Denver and the rest of Colorado need to stand against the systemic issues that allowed Michael Marshall to be killed. We need to be fervent in our opposition to policies such as Denver’s urban camping ban that criminalizes homelessness. We need to be deliberate in our fight against gentrification which forces people working for stagnant wages out of cities that become too expensive to live in. It is time to demand that issues such as mental health, drug addiction, and poverty be treated as public health issues rather than public safety issues. We must redefine what safety even looks like and how we, as community members, can ensure safety since our system uses notions of public safety to perpetuate racism, classism, homophobia, transphobia, sexism, and violence.
The Denver Justice Project focuses on three aspects of police accountability: the role of the district attorney, the discipline matrix, and independent oversight. All three of these measures failed Michael Marshall as the DA didn’t file any criminal charges against his murderers, only two officers involved were disciplined by virtue of receiving two week suspensions, and the independent monitor could do little more than issue a letter of condemnation. We continue to work on these areas, but we are also ardent in saying that what we need is transformation rather than reform. We need to get in the practice of envisioning what a world would look like if we couldn’t call police to address issues and instead had to rely on our own community to help us. This happens by organizing workers, neighbors, families, and students and using an intersectional lens to reclaim the definition of public safety and drastically transform the way justice is pursued in our society.
Michael was more than his identity and experiences. He was a warm soul who never intended to hurt anyone. According to his family, he had a great sense of humor and for the most part, genuinely enjoyed life. His charge of “trespassing” was one that posed no safety risk to others. He wasn’t a threat to anyone. So why is Michael Marshall dead?
Denver Justice Project is a community organization that focuses on transforming law enforcement, seeking racial justice, and ending mass incarceration. Like our Facebook page and follow us on Twitter: @DenJustPro. Visit our website to schedule a Know Your Rights Training at DenverJusticeProject.org
While not a household concept, wage theft is a rampant problem. The Colorado Fiscal Institute estimates that $750 million in earned wages is stolen from Colorado workers each year, and the Economic Policy Institute estimates that $50 Billion is stolen from workers nationwide on an annual basis. This widespread theft disproportionately victimizes low-wage workers, immigrants, women and racial minorities. It can drive workers to financial ruin, increase stress, upend relationships, undermine civic participation, and hamper economic mobility.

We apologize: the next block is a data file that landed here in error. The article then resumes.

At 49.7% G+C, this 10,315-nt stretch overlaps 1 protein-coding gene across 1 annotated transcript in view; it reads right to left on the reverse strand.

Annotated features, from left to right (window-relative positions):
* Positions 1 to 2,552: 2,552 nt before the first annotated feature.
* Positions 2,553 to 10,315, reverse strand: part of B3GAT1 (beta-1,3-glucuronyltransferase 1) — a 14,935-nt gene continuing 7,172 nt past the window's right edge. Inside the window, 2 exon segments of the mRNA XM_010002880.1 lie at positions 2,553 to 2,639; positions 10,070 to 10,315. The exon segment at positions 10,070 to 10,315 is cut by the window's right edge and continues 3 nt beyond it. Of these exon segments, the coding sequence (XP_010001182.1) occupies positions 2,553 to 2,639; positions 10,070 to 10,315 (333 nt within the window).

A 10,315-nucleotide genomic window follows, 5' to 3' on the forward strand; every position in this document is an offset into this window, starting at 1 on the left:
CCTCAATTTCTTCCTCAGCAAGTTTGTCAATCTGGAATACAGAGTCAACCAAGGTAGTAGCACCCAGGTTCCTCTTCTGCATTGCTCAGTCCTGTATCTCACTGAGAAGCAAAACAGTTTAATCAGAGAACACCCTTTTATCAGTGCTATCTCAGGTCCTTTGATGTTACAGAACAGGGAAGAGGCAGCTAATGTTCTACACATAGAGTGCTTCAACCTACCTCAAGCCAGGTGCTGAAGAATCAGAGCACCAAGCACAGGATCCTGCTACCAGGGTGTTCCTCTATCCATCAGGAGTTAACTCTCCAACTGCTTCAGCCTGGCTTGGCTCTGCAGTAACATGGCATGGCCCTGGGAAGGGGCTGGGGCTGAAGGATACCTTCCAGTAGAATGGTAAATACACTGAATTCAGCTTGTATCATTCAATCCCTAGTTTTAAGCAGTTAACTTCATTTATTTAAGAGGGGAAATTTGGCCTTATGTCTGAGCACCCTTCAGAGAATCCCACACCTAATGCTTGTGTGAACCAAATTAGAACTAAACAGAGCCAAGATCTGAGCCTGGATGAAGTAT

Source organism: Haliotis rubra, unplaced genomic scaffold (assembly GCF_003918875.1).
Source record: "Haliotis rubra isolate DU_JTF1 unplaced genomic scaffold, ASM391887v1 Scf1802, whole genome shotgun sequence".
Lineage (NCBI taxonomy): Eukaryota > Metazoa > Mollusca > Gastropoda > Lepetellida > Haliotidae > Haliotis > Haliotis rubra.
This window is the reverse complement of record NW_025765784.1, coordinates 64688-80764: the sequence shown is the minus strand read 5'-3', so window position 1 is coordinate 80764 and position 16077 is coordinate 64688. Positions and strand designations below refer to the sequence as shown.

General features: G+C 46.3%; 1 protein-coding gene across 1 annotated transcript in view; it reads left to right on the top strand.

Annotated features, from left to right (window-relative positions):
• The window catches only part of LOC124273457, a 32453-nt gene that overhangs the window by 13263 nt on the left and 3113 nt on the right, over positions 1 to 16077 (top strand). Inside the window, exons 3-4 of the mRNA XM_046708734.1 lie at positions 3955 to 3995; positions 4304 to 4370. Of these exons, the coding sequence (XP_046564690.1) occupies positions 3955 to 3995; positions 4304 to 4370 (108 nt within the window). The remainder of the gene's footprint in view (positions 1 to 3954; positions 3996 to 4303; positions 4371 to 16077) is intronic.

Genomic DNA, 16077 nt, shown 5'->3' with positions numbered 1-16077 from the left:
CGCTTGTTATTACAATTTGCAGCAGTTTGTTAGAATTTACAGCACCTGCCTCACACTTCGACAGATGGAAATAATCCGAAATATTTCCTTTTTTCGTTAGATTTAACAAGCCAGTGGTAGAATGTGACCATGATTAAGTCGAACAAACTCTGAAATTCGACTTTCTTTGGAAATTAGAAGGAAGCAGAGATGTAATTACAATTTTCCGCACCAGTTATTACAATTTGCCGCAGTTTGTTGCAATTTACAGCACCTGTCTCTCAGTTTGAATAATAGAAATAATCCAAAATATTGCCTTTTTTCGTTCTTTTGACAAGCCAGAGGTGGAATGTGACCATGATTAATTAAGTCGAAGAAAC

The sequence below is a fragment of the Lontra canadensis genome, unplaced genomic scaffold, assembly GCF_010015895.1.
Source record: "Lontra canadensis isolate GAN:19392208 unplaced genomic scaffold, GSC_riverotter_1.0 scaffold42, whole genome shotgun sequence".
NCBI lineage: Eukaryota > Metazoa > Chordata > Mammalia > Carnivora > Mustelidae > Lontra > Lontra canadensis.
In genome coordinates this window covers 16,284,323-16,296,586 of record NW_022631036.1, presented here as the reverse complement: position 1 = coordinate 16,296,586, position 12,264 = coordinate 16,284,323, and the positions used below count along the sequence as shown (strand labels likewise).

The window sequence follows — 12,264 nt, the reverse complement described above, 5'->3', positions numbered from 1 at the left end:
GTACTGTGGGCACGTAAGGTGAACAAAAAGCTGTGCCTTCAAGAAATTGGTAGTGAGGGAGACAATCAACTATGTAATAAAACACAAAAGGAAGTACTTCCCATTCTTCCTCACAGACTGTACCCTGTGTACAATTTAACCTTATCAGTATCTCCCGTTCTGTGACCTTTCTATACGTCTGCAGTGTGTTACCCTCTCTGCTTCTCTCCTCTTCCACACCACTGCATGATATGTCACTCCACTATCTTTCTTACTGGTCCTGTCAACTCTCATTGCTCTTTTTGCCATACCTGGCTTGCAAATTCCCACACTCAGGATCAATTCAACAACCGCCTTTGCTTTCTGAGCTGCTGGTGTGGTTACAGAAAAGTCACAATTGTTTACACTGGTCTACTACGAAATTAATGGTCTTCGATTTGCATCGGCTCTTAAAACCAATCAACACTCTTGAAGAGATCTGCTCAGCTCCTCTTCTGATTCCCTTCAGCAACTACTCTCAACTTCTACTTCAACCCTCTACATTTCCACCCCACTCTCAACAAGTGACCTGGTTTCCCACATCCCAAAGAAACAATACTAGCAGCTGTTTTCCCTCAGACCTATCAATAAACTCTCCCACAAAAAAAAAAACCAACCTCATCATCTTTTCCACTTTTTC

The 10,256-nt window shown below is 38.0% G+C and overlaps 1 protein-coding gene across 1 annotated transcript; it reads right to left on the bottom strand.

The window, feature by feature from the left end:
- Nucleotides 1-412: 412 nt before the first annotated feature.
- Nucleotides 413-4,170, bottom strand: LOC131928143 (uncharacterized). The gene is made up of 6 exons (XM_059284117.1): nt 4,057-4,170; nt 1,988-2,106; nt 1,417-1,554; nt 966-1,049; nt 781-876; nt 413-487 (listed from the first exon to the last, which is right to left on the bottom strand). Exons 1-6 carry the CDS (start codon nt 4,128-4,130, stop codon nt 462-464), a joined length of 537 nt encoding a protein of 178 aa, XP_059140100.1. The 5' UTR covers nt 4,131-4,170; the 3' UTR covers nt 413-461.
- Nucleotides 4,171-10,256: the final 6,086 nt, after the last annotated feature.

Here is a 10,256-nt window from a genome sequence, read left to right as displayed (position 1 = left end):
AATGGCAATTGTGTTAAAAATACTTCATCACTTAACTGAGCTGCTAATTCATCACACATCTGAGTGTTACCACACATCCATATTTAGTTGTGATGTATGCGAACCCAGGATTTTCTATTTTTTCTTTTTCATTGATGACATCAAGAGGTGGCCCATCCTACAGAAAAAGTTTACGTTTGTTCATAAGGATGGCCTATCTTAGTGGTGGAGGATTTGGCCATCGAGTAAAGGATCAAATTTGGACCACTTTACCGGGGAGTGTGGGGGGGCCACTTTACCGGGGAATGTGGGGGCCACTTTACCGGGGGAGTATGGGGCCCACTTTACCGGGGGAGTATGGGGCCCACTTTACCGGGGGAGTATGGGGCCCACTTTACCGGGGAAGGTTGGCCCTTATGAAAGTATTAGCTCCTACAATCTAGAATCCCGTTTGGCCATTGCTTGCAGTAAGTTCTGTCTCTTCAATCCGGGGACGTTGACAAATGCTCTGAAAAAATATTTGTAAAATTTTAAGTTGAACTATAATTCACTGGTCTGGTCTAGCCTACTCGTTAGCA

There are many ways that wage theft can happen. The most obvious is non-payment of wages—when employers do not pay workers for some or all of the hours worked. Underpayment of wages—when employers pay workers less than promised, or pay less than the state or federal minimum wage, or deny workers overtime wages—is another form of wage theft. Employers engage in wage theft when they misclassify workers—either as independent contractors to avoid paying worker’s compensation, unemployment compensation, and income tax, or as exempt salaried workers to avoid paying overtime hours. Wage theft also occurs when employers illegally deduct the cost of tools, materials, and transportation necessary to do the job from workers’ paychecks (deduction violations) and when employers pay workers who receive tips less than is required by law, or force workers to share tips with managers or employers (tip violations).
Wage theft primarily harms low and medium-income workers, including construction workers, agricultural workers, nursing home workers, garment factory workers, and restaurant workers. In a survey of low-wage workers in New York, Los Angeles, and Chicago, one quarter of workers were paid less than the required minimum wage, two of every three workers experienced meal or break violations, and three of every four workers were underpaid or not paid at all for overtime work. Disturbingly, almost 70% of the workers had experienced at least one pay violation in their previous week of work.
The sheer amount of money stolen from workers across the U.S. is staggering, but the impacts of wage theft go far beyond that dollar amount. Many of these impacts are fairly obvious: people who work long hours without overtime pay are deprived of the opportunity to either get another job or to spend more time with their families and friends; wage theft can deprive people of the money needed to save for a home or to send kids to college; for the lowest paid workers, wage theft is the difference between paying the utilities or losing service, between paying rent or getting evicted, between providing food or going hungry. But, the impacts of wage theft are not limited only to the victims of wage theft. In fact, wage theft harms all Americans in many ways. Read More about Wage Theft and Its Consequences HERE
What to do if a worker becomes a victim of wage theft? Contact Towards Justice at (720) 441 2236 or email@example.com
Towards Justice is a non-profit organization that empowers America’s chronically marginalized workforce to address systemic injustice, defend family financial stability, and ensure that work is the most effective strategy for economic success in our country.
Towards Justice offers bilingual (English/Spanish) free and confidential legal intakes and case analysis to wage theft victims in Colorado. For more information visit our website: www.towardsjustice.org